Scott Pruitt falters on basic science at confirmation hearing
Outside Scott Pruitt’s confirmation hearing to lead the Environmental Protection Agency, the hall was packed with demonstrators. Some were Standing Rock activists protesting the Dakota Access Pipeline. Others were wearing face masks to make a point about Pruitt’s polluter allies. Many environmentalists argue that Pruitt is simply too deep in the pocket of the oil and gas industry to make his EPA anything but a farce when it comes to science.
Inside the hearing, Pruitt at times seemed to bolster that case. Throughout the morning, he hedged on the basic science on a range of issues under the EPA’s purview, faltering even when it came to the most well-established impacts of pollution.
On climate change, Pruitt claimed there’s more scientific controversy than there really is. He acknowledged that global warming is not a “hoax” and that humans have at least some impact on the climate. But, he added, “the ability to measure and pursue the degree and the extent of that impact and what to do about it are subject to continuing debate and dialogue.” That’s a common line used by Republicans to dodge the tougher question of what policies are needed to rein in greenhouse gas emissions. In reality, there is virtually no debate in the scientific community over human-made climate change, and many of its consequences — from drought, to rising seas, to increased wildfires — are well-established.
Pruitt repeatedly insisted that as head of the EPA, his job would simply be to carry out the intent of Congress and that his “personal opinion is immaterial” when it comes to climate science. What he didn’t mention, however, is that the EPA administrator is mandated by Congress to evaluate the best-available science and implement regulations based on what is needed to protect public health.
Pruitt also seemed unaware of the science surrounding lead poisoning. “That’s something I have not reviewed nor know about,” he said when asked if there was any safe level of lead in the human body. “I would be concerned about any level of lead going into the drinking water. Or obviously human consumption. But I have not looked at the scientific research on that.” (According to the Centers for Disease Control and Prevention, “No safe blood lead level in children has been identified.”)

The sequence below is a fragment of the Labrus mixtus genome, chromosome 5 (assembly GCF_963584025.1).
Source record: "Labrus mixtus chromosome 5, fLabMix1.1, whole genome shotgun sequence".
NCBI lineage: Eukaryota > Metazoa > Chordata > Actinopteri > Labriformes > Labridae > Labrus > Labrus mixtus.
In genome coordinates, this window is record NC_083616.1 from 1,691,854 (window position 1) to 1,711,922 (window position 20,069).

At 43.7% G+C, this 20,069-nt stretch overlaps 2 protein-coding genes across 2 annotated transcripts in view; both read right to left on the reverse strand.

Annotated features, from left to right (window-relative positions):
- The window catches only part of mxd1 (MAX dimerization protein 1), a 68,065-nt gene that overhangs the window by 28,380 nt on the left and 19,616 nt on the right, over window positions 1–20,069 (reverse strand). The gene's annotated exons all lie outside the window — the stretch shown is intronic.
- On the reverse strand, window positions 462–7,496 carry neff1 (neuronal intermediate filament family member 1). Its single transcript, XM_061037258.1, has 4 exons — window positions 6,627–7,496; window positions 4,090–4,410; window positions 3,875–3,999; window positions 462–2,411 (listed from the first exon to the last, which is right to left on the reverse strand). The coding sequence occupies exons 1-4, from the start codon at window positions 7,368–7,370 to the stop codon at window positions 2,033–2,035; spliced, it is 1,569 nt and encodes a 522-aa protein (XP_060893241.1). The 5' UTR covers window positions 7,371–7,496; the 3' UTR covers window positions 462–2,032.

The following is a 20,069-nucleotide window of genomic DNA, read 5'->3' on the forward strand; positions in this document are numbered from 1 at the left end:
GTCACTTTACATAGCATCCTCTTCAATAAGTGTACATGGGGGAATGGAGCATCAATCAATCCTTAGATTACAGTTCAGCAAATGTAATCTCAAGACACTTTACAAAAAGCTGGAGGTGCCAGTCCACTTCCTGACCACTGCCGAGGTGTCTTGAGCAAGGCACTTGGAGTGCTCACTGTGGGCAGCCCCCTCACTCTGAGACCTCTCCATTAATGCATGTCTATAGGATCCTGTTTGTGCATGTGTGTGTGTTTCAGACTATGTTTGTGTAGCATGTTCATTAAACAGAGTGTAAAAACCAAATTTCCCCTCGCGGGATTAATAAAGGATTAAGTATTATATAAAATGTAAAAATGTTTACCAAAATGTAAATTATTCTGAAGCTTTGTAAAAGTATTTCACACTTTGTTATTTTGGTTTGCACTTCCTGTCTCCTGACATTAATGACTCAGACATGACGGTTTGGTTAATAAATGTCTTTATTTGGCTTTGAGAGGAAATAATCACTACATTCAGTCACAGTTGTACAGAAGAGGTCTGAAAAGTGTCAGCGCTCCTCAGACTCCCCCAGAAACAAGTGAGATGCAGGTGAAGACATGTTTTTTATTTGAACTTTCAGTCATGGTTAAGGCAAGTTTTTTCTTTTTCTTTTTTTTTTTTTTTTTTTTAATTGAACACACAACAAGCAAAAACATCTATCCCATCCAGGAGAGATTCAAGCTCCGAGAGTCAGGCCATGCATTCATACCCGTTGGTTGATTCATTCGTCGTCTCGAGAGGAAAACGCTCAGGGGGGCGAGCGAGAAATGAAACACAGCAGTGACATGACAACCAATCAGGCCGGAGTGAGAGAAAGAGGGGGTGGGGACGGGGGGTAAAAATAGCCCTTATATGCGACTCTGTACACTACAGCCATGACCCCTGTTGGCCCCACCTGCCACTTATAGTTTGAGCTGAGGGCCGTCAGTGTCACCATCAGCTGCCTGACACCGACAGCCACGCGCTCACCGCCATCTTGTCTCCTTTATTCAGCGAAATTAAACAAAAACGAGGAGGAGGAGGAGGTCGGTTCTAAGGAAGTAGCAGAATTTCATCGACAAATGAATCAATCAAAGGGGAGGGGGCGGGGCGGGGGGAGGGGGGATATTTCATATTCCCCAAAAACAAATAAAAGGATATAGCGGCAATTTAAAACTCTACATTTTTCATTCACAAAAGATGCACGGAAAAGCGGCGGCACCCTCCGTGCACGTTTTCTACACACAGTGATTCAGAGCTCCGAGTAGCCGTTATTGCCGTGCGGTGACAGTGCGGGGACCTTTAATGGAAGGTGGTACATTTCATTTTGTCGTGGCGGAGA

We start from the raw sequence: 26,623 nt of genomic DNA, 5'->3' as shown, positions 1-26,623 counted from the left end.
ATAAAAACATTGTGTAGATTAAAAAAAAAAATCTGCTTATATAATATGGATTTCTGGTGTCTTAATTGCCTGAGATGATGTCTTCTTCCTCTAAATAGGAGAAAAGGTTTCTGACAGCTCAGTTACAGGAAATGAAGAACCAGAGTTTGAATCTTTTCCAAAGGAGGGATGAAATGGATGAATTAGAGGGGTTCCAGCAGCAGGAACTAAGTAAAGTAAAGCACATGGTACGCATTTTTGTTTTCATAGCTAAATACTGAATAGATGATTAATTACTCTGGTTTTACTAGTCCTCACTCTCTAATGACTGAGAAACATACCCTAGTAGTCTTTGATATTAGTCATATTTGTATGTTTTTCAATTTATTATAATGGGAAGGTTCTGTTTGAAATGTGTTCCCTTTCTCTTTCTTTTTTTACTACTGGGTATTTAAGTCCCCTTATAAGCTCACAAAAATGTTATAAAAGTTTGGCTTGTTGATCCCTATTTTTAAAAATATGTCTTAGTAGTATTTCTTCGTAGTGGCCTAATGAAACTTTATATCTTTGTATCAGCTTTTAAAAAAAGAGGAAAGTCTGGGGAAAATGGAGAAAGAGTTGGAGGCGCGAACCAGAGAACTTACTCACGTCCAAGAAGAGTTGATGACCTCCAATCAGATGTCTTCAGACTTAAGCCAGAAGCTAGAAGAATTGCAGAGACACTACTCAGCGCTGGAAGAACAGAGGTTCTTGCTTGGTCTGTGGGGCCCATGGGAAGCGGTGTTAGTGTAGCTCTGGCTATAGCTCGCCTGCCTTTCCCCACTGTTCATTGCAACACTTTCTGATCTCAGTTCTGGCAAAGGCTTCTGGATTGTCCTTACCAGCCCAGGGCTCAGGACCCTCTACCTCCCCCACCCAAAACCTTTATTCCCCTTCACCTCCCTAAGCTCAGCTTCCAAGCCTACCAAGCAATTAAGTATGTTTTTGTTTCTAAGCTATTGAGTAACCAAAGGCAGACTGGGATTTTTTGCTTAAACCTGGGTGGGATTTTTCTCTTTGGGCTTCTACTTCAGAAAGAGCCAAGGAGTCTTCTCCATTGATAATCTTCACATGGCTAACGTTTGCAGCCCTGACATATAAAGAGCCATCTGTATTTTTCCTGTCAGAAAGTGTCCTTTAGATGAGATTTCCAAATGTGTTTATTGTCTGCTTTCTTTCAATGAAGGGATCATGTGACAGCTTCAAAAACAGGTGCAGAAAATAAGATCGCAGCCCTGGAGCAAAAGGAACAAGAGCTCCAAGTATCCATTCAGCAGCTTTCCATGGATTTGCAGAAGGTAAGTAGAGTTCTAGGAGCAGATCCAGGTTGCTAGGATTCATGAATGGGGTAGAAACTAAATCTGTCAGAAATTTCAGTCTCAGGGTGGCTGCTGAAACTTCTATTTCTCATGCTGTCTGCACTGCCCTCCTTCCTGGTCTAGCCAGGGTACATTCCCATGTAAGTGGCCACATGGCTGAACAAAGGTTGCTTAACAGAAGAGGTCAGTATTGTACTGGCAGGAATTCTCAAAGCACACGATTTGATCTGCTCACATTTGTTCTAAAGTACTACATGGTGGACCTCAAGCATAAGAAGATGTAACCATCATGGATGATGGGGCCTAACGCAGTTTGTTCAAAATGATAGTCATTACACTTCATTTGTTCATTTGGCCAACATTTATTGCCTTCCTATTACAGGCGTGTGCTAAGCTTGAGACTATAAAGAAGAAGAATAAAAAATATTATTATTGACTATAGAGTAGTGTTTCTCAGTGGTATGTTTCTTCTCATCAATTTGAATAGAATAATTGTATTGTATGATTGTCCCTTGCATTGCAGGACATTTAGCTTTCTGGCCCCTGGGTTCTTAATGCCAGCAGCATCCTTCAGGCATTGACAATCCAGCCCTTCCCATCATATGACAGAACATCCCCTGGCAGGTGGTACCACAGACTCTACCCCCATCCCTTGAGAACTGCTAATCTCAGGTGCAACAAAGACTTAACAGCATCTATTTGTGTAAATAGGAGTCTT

On other issues, Pruitt appeared to contradict his record as Oklahoma attorney general. Asked about the impact of mercury pollution, Pruitt said mercury is “very dangerous” and that he’s “concerned.” In 2012, however, he signed onto a lawsuit challenging the EPA’s mercury regulations, arguing that “the record does not support EPA’s findings that mercury … pose[s] public health hazards.”
Asked about methane pollution — which often leaks from natural gas sites — Pruitt noted that it is a “more potent” greenhouse gas than carbon dioxide. He added that he’s “concerned” about methane, but not “deeply concerned.” As attorney general, Pruitt sued the EPA over its efforts to restrict methane emissions from oil and gas infrastructure.
Pruitt also told to Sen. Ed Markey (D-Mass.) that the EPA’s so-called “endangerment finding” — its ruling that that carbon pollution is a danger to public health and is therefore subject to regulation under the Clean Air Act — should continue to be enforced. “Nothing I know of that would cause a review at this point,” he said. As attorney general, Pruitt sued the EPA in an effort to overturn the endangerment finding.